Nikon D810 Review

Four years ago, I made the switch to full frame, upgrading from my trusty Nikon D300 to the Nikon D700. By the time I made the switch, the D700 was already available for  2 1/2 years, so its reputation and capabilities were already well-established. Full frame was like night and day after coming from a cropped sensor camera, and while some things definitely took some getting used to, it wasn’t long before the D700 became my rock solid companion for everything that I would shoot. However, as time went on, the 12 MP slowly began to be a bit of a limiting factor, especially when it came to commercial work. The Nikon D800 and D800E were released in 2012, and while the new 36 MP sensor was very attractive, it didn’t shoot fast enough to fully replace my D700 for my race track, action, and wedding needs. On top of that, my Macbook Pro at the time didn’t have enough RAM to really process such large files efficiently. Knowing that eventually I’d have to upgrade to something with more resolution soon, I made it a point to upgrade to a newer Macbook Pro late last year, and then I found myself waiting to see what Nikon would do to succeed the D700.

Enter the Nikon D810: with the faster processor and autofocus system from the mighty Nikon D4s, in one fell swoop Nikon “fixed” the things that stopped me from picking up the D800/E, and since my computer was now upgraded, I put in my pre-order as soon as I could. The camera then arrived in late July with some fanfare and celebration.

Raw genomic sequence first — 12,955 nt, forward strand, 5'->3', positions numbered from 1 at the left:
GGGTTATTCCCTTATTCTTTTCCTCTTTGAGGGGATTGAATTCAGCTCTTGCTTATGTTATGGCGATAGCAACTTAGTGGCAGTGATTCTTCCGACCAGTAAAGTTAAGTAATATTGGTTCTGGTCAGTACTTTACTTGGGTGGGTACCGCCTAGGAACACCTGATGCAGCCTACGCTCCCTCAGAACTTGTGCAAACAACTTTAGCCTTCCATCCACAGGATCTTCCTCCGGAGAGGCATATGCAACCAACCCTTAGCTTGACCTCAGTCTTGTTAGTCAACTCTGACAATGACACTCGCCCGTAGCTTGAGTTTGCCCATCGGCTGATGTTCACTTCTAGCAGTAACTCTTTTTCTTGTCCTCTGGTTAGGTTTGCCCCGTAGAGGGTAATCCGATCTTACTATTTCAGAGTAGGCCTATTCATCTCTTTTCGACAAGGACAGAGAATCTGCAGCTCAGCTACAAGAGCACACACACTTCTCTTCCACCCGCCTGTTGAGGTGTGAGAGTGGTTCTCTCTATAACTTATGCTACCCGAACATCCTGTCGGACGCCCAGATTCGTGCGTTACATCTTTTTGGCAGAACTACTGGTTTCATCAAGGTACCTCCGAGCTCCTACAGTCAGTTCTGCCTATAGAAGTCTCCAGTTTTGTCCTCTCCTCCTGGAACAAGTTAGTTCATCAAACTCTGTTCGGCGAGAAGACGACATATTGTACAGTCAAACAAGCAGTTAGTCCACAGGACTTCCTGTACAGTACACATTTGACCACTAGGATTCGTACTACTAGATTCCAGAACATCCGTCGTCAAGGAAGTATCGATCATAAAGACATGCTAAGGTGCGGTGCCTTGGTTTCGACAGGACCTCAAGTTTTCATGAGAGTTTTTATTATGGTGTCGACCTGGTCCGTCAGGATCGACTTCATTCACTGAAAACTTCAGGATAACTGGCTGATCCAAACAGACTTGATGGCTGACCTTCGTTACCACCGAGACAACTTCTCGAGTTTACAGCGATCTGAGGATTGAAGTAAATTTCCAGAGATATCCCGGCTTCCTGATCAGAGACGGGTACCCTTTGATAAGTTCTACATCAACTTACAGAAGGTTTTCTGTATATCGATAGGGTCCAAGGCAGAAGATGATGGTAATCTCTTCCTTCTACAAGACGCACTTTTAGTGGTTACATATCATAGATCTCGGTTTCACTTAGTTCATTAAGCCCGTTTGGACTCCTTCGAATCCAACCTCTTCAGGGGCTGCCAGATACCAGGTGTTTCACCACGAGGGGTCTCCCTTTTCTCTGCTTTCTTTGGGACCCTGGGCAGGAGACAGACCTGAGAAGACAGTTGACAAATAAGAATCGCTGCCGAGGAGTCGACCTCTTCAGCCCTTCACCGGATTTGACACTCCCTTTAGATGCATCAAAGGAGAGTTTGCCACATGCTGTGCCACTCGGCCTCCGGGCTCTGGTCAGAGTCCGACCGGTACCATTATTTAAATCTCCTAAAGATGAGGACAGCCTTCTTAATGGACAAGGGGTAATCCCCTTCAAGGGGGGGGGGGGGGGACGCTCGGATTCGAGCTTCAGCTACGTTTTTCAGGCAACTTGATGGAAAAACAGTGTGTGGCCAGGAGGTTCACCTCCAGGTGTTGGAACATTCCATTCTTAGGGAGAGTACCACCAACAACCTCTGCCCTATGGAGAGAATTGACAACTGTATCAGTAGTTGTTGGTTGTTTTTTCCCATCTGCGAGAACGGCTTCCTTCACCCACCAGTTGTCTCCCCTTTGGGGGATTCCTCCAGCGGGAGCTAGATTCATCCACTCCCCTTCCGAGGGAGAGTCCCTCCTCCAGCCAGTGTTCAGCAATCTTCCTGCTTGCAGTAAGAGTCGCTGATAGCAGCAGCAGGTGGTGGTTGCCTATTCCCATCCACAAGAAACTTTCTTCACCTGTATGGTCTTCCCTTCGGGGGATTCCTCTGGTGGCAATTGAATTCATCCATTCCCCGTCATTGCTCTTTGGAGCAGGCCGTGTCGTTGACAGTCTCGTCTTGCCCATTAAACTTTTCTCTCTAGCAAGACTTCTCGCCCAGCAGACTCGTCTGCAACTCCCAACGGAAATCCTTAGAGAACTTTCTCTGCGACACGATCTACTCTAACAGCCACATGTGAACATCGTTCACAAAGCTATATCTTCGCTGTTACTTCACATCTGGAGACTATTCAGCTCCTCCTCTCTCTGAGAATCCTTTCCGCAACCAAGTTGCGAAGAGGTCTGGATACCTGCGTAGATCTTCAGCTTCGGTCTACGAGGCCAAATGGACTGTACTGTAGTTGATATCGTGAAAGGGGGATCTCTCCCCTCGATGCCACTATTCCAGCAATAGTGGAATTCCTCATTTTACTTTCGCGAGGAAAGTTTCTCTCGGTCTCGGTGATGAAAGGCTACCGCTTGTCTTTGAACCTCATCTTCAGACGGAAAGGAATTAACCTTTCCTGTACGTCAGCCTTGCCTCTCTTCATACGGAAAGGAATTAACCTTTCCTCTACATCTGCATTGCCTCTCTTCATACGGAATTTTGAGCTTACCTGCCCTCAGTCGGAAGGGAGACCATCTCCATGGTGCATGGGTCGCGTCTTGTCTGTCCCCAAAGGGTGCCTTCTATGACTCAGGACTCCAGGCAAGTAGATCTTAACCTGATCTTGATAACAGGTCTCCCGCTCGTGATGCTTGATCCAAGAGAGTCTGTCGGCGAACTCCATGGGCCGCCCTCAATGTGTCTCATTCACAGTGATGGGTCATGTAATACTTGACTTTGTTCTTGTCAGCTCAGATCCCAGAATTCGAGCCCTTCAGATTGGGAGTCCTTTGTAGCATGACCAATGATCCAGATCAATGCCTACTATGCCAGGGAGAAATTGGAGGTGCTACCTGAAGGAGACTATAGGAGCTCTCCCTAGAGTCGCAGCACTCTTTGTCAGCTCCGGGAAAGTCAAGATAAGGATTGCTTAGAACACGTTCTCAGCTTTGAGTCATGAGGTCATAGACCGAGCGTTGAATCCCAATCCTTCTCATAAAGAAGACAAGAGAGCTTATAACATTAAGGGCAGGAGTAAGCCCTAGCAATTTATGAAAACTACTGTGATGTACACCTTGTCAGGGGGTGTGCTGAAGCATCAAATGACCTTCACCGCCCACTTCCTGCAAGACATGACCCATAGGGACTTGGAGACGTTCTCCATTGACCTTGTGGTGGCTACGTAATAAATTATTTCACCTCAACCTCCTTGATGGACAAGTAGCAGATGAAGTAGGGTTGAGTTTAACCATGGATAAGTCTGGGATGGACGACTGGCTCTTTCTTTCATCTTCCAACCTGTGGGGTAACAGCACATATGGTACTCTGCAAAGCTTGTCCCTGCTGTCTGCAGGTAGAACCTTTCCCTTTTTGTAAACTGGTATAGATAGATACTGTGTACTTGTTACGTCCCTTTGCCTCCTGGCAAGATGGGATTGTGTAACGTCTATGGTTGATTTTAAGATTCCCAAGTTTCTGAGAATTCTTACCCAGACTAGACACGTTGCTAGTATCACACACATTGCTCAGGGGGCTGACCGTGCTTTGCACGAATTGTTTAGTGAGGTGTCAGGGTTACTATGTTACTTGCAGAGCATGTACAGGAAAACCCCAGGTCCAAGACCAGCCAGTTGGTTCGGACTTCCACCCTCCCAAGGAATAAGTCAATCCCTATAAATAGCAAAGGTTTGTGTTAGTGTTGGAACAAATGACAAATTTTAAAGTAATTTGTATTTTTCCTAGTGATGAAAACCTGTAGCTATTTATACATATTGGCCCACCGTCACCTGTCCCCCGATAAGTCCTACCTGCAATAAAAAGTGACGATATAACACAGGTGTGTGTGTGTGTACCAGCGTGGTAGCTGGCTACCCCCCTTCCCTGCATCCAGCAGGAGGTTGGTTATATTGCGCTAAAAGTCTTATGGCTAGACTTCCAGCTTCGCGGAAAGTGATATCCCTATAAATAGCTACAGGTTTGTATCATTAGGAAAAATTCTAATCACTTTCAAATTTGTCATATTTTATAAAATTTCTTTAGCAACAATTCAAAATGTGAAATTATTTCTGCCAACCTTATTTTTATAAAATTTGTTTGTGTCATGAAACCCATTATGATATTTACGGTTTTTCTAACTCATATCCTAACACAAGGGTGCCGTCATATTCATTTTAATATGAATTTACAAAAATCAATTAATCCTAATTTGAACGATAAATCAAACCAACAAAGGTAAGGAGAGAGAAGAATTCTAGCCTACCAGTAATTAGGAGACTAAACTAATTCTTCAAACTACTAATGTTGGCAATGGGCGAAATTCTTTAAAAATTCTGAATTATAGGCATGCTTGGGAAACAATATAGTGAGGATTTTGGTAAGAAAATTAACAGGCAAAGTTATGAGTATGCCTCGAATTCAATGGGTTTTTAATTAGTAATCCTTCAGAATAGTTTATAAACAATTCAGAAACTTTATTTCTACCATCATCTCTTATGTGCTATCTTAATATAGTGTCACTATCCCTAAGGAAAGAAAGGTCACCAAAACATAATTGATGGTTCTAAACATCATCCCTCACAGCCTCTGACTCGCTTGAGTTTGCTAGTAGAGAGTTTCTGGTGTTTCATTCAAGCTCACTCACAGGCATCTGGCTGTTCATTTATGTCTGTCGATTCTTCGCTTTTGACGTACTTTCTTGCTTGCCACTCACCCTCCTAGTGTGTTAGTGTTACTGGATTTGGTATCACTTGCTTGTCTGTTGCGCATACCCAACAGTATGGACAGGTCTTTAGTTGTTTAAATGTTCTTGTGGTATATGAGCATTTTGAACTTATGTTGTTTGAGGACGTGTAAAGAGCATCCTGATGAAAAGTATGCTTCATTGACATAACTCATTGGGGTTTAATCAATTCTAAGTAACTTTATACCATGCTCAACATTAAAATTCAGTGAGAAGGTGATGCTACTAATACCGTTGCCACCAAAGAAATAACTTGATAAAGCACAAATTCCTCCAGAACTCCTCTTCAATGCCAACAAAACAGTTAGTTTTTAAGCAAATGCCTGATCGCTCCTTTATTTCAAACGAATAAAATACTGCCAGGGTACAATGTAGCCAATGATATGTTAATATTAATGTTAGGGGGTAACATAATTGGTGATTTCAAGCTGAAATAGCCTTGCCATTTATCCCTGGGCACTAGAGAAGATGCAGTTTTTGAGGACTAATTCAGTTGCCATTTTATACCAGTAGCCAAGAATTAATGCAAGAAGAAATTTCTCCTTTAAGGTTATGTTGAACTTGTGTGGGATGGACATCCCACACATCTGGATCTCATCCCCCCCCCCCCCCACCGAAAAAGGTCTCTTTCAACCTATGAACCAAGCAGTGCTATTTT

Behold the #Nikon #D810 is mine! #cameraporn #36MP #BAMF #Beethoven #OdeToJoy

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All joking aside, immediately I fell in love with this camera body. The autofocus is lightning quick and accurate. From my new Sigma 35mm f/1.4 ART to my old Nikon 50mm f/1.4D, the D810 nails the autofocus and rarely has to hunt, even in low light. Here’s one of my first photos with the D810, in mixed indoor lighting with the Sigma 35mm at f/2.5 and ISO 400:

The sharpness is definitely apparent right away, and I put it to the test even more with some family photos on my niece’s 16th birthday. I took this photo with my tried and true Nikon 70-200mm f/2.8G VR2, which historically proves its sharpness no matter what body it’s on:

Both of the above were taken at ISO 400, which is definitely good, but the D810 introduced ISO 64 as its lowest base sensitivity. Fortunately, I was able to test it a bit with a 30-second night exposure, which did not display any of the white spot problems that prompted a recall of the first batches of D810s:

Friends and family photos are great and all, but I really wanted to see how well this camera would perform for actual work. The chance came soon enough as we ended up shooting photos for NWMotiv’s theKings series, which not only allowed me to test out the new ISO 64 in plenty of light, but also see how good this sensor truly is. Here’s a 100% crop as well as the full photo itself, shot with my Nikon 50mm f/1.4D at f/2:



The sharpness of this camera is quite amazing, especially given that this was taken at f/2. Here’s another 100% crop from a Lightroom screenshot, this time at f/8: